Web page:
10/25/2021 | News release | Distributed by Public on 10/25/2021 02:46
One of our techniques for producing better seed, biomass, and oil yield is CRISPR genome editing technology-a revolutionary tool that enables us to engineer crops for a more sustainable future. But what exactly is CRISPR genome editing technology and what role does it play in agriculture today?
CRISPR is short for Clustered Regularly Interspaced Short Palindromic Repeats and according to the internationally recognized Broad Institute of MIT and Harvard, it can best be defined as:
...the hallmark of a bacterial defense system that forms the basis for CRISPR-Cas9 genome editing technology. In the field of genome engineering, the term CRISPR or CRISPR-Cas9 is often used loosely to refer to the various CRISPR-Cas9, -CPF1, and other systems that can be programmed to target specific stretches of genetic code and to edit DNA at precise locations. With these systems, researchers can permanently modify genes in living cells without the use of foreign DNA.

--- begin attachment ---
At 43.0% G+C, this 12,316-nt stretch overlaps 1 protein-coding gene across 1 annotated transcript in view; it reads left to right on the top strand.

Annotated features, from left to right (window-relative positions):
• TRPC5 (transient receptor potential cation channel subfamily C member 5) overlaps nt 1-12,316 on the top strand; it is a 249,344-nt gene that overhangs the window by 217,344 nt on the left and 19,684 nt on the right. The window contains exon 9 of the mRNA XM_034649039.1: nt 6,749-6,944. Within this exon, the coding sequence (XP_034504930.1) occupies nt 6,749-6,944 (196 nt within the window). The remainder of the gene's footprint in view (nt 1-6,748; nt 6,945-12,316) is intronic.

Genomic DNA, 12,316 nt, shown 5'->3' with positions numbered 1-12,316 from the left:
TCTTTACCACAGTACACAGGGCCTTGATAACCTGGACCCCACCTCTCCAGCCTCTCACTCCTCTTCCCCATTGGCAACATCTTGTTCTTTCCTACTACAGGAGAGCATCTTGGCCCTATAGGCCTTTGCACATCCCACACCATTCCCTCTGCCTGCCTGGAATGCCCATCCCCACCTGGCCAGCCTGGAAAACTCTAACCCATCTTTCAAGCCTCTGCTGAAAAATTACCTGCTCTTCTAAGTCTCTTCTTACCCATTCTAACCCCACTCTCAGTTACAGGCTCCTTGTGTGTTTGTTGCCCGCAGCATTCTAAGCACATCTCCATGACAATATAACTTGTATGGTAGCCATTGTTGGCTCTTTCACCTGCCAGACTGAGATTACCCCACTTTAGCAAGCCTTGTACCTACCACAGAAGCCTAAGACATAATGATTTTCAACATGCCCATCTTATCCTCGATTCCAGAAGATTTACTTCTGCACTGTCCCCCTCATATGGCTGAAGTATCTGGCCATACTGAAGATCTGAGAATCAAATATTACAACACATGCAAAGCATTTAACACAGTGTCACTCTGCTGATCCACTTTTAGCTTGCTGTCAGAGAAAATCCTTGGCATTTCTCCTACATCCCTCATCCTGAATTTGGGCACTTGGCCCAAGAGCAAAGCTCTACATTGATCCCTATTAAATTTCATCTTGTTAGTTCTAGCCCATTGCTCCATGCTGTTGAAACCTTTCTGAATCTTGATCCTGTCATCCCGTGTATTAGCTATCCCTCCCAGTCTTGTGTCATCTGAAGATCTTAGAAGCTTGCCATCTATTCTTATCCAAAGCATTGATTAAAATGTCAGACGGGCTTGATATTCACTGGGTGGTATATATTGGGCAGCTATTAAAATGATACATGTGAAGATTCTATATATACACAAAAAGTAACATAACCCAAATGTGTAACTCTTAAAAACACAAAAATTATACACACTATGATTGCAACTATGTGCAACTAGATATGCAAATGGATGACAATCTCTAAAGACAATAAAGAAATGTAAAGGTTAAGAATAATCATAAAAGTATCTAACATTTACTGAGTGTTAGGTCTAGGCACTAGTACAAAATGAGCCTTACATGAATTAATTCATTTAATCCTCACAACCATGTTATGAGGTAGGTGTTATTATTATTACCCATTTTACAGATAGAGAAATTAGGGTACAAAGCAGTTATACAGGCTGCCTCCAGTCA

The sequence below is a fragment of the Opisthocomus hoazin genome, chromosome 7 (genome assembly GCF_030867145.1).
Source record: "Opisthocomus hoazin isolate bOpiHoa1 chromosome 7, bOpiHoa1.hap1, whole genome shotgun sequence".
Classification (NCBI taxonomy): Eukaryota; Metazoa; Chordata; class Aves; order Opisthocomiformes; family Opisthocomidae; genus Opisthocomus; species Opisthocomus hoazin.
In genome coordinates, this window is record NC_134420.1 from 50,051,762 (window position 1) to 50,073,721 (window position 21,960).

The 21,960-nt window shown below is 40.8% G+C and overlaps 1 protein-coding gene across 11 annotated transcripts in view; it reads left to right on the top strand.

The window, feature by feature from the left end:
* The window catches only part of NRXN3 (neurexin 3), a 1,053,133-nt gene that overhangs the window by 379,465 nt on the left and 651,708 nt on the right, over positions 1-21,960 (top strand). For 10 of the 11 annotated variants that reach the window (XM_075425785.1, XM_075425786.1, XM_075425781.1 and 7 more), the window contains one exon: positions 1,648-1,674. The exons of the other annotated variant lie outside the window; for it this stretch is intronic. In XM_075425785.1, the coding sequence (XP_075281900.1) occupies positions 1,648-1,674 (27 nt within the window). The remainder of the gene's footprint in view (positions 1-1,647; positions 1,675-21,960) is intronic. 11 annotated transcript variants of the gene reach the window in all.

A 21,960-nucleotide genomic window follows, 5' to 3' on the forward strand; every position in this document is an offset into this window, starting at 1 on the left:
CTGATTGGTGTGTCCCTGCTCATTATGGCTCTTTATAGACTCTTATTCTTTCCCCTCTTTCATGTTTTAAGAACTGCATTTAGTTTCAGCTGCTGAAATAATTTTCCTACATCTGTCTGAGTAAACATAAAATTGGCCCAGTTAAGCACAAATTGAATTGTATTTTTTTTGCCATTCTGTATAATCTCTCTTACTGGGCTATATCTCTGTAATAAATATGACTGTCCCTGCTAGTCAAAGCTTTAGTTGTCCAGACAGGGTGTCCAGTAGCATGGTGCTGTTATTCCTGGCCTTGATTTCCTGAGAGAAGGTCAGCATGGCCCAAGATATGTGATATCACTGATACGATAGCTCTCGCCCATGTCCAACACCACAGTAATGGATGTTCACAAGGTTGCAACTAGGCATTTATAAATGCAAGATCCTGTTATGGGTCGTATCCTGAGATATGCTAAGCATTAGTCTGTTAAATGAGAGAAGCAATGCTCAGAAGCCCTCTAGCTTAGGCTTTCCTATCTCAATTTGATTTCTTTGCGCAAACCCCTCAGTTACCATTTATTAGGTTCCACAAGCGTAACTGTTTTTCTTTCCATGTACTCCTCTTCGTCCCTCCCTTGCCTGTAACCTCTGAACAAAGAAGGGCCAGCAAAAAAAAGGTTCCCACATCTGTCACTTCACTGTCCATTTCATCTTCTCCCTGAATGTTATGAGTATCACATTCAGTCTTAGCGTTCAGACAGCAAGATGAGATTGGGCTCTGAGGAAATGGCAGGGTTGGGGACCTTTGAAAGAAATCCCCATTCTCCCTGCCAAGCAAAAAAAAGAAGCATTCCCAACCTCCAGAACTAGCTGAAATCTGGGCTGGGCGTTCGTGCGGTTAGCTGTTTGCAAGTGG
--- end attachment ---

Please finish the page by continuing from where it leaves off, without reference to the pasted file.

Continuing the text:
In laymen's terms? CRISPR is a potentially game-changing technology in both agriculture and human biology that allows the development of new crops with new compositional and performance profiles as well as treatments for previously intractable genetic diseases.
Think of CRISPR technology as a pair of molecular scissors that allow scientists to make precise changes to the plant genome-the genetic makeup of an organism-such as a deletion to inactivate a specific gene, or an insertion of plant DNA to add a trait or functionality to the plant.